But Popery is unchanged and unchanging,

The worship of the Virgin is a standing principle in the Romish Churcb-it would not be Popery without it. Oh! beware of the crafty devices of men. Try every thing in the balances of the sanctuary. Keep close to your Bibles, and pray that you may not be beguiled by “philosophy and vain deceit, after the tradition of men, after the rudiments of the world, and not after Christ." (Col i. 8.)

SUPPORT IN DEATH.

The Spirit glorifies in the death of the believer. In that last, closing, trying moment, when life is brought to a fine point, and on that point is suspended an eternal world of glory, Jesus stands by the departing soul. Heart and flesh are failing—the world fades upon the eye-reason wanders—the hand returns not affection's last grasp—the cheek feels not the scalding tear that falls upon it-external objects, once so fond and pleasing, affect no more: but Jesus is there, walking through the dark valley, side by side with the receding spirit ; yea, he is bearing it up in his arms, and is carrying it over the flood gently and safely in his bosom. How many saints io dying have been privileged with all the strength of their powers to testify, “Christ is with me in the valley”? The eternal Spirit in this awful moment has applied afresh the atoning blood-he has wrapped around the spotless righteousness—he has fed with the hidden manna-he has spoken the comforting promise ; in a word, he has testified of Jesus. Oh, what anticipations of heaven, what transporting joys, what untold glory, what visions of God have now burst upon the soul! How one has longed to die with them!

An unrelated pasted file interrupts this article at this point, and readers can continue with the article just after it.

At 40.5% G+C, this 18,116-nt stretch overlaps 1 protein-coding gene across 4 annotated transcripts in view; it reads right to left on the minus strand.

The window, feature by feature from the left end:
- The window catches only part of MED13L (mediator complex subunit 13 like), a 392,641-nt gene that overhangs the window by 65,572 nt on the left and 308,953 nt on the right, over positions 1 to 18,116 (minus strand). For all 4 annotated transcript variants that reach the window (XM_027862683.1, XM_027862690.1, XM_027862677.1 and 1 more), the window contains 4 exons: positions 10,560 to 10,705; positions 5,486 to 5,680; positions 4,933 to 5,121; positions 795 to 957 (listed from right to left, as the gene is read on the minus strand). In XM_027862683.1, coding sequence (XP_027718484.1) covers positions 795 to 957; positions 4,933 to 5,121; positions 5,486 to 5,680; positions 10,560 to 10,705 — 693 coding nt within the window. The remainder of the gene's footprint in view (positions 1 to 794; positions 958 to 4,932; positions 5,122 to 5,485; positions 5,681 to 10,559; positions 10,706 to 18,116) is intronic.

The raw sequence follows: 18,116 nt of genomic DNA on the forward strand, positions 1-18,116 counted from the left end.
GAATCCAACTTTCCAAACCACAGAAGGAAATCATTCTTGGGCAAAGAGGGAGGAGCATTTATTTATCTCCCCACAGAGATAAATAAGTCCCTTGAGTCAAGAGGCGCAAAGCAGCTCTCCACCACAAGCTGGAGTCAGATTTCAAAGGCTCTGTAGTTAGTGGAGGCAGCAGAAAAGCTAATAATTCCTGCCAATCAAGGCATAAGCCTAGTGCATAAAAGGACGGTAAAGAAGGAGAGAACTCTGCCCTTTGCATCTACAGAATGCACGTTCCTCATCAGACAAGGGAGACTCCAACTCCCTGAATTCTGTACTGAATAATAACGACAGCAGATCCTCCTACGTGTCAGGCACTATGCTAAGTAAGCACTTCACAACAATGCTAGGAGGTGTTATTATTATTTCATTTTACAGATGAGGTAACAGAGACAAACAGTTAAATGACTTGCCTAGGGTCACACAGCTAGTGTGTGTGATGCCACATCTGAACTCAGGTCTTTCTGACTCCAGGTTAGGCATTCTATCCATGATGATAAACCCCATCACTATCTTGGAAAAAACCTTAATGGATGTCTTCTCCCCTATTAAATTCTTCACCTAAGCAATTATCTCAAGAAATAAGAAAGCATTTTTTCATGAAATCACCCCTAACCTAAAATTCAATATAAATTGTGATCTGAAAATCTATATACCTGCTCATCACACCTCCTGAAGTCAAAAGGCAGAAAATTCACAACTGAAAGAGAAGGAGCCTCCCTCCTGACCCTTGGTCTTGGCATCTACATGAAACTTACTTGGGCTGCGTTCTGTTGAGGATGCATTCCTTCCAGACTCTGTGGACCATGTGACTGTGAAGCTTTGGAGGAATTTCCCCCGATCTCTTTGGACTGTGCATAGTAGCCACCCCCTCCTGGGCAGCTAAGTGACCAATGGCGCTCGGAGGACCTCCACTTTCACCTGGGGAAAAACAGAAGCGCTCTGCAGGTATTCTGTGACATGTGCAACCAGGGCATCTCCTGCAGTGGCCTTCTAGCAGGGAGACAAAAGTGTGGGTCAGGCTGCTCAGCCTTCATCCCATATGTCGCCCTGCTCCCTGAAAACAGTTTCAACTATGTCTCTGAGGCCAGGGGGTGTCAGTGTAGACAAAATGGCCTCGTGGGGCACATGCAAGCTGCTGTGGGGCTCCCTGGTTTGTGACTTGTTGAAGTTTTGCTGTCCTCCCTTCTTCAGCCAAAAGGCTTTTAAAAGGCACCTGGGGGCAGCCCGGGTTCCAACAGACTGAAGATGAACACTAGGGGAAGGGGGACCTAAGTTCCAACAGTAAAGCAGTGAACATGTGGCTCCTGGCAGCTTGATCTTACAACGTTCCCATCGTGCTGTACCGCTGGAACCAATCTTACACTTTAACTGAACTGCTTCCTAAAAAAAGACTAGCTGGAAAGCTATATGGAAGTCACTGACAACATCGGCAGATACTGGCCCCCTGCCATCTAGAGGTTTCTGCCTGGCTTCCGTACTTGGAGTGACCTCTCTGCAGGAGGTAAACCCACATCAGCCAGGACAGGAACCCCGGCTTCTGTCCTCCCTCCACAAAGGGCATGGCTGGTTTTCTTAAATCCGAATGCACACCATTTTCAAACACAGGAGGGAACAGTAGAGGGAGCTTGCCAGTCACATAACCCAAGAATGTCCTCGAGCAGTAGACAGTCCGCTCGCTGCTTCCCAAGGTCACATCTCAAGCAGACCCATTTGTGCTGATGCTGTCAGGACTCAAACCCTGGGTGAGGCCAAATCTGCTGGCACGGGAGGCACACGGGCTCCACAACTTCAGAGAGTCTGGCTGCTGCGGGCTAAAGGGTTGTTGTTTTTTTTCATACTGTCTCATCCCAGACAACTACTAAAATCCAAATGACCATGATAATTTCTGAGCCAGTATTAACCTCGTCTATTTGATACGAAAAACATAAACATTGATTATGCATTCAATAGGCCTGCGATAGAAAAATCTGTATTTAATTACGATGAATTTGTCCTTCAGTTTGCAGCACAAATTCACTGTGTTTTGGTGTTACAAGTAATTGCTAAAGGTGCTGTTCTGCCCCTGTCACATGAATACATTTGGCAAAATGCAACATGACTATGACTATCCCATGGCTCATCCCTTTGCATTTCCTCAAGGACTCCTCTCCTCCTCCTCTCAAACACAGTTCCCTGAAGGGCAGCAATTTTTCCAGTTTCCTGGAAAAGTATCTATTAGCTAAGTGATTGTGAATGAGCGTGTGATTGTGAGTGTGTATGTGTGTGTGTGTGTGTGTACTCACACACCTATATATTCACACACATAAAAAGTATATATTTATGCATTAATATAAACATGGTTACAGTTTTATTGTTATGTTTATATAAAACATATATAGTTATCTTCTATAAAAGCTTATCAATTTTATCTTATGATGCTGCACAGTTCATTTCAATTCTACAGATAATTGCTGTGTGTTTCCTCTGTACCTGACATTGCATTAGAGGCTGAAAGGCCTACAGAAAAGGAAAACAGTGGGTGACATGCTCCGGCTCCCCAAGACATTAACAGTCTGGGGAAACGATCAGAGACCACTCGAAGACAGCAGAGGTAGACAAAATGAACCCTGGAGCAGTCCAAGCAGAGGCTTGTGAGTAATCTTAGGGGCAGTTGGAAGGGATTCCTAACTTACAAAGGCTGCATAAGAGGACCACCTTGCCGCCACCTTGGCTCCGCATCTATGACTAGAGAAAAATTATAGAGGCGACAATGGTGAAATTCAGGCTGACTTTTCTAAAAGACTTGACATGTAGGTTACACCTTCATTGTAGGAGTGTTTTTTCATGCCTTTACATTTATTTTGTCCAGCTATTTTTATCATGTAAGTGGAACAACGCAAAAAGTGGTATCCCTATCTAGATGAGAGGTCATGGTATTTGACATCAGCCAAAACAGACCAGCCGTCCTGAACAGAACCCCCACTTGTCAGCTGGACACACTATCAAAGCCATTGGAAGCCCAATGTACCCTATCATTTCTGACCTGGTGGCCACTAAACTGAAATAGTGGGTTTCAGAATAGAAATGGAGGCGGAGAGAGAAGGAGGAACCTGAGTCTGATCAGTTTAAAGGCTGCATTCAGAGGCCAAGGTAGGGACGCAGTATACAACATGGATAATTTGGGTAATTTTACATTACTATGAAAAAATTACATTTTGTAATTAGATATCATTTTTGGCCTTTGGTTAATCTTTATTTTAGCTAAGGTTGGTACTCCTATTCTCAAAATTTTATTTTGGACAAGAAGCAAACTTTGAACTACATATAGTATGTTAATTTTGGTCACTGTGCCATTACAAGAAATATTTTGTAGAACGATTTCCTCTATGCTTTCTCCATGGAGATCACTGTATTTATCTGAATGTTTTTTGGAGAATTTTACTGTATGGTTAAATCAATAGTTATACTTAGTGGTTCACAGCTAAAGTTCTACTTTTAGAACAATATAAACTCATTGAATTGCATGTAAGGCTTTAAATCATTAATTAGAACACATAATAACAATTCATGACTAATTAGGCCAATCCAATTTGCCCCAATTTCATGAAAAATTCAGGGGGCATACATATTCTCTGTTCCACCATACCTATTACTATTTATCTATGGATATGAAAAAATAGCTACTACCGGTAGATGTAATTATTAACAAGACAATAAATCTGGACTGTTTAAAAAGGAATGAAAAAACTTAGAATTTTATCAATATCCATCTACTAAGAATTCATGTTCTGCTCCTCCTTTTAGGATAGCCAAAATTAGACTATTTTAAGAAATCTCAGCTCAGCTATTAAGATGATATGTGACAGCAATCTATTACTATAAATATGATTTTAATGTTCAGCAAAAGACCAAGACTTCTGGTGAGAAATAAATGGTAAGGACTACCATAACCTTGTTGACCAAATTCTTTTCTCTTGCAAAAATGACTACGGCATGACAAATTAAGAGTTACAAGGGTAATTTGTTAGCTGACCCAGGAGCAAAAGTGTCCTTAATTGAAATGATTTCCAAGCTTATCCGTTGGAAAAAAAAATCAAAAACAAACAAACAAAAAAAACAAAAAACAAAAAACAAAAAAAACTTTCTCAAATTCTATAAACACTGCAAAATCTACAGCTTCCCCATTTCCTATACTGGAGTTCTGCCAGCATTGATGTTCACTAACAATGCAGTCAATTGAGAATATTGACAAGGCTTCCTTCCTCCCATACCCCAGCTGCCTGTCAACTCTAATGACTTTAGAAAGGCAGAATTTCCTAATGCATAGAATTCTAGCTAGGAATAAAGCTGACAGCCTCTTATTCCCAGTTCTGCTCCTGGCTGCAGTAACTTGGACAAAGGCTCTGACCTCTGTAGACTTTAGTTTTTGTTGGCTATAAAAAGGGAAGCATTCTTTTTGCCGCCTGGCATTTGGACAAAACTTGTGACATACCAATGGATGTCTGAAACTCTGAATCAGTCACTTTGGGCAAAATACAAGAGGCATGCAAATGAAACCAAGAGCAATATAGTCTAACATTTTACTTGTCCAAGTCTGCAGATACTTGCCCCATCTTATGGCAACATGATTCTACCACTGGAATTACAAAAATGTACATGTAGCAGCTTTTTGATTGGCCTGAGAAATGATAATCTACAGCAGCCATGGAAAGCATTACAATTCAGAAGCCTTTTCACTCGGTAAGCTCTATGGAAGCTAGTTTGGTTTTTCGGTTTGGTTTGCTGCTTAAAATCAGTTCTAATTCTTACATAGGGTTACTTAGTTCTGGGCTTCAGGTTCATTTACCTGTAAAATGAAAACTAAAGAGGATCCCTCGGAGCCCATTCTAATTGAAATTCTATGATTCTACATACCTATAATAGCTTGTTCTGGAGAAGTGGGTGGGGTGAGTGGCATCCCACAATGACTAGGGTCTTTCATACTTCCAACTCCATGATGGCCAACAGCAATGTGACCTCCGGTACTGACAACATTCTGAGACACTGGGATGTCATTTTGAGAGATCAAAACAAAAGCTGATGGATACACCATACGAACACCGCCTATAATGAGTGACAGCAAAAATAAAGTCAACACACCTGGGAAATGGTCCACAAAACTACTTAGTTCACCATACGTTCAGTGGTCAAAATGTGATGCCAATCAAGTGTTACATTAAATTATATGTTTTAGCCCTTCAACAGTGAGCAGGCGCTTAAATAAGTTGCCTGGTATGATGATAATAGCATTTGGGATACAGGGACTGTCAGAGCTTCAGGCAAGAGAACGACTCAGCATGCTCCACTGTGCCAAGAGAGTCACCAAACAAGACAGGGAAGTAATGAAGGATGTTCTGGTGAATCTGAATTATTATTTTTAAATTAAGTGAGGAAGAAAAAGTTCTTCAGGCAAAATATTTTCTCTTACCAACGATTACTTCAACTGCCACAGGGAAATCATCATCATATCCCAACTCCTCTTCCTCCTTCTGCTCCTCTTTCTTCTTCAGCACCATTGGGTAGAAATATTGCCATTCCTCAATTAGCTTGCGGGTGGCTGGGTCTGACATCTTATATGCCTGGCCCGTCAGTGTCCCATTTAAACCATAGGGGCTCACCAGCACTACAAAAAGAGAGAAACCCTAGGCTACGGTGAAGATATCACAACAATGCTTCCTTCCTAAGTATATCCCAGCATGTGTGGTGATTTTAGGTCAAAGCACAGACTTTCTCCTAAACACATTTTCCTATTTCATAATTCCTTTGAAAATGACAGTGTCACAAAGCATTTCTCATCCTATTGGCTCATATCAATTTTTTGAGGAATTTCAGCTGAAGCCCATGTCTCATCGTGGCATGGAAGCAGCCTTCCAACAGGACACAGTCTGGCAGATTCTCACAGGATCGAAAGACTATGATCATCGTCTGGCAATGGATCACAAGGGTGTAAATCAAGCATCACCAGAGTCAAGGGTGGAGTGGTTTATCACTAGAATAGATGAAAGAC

“Death is not terrible,” said Halyburton, when dying in an ecstacy; it is unstinged, the curse of the fiery law is done away ; I bless his name, I have found him; I am taken up in blessing him; dying, rejoicing in the Lord; I long to be in the promised land ; I wait for thy salvation; how long ! Come, sweet Lord Jesus, take me by the hand; what means he to stay so long ? I am like to faint for delay; I could not believe that I could have borne, and borne cheerfully, this rod so long. This is a miracle-pain without pain--and this is not a fancy of a man disordered in his brain, but of one lying in full composure. Oh, blessed that ever I was born! Oh, if I were where he is ! and yet, for all this, God's withdrawing from me would make me as weak as water. I am wonderfully helped beyond the power of nature; though my body be suficiently afflicted, yet my spirit is untouched. In the Mediator, Christ Jesus, there is all the fulness of the godhead, and it will never run out. When I fall so low that I am not able to speak, I'll show you a sign of triumph, when I am near glory, if I be able.” This he did by elevating his hands and clapping them together, when speechless and just departing.

Janeway declared, in his last sickness, “I am His, a mercy quite above the fears of death, and am going unto Him whom

I am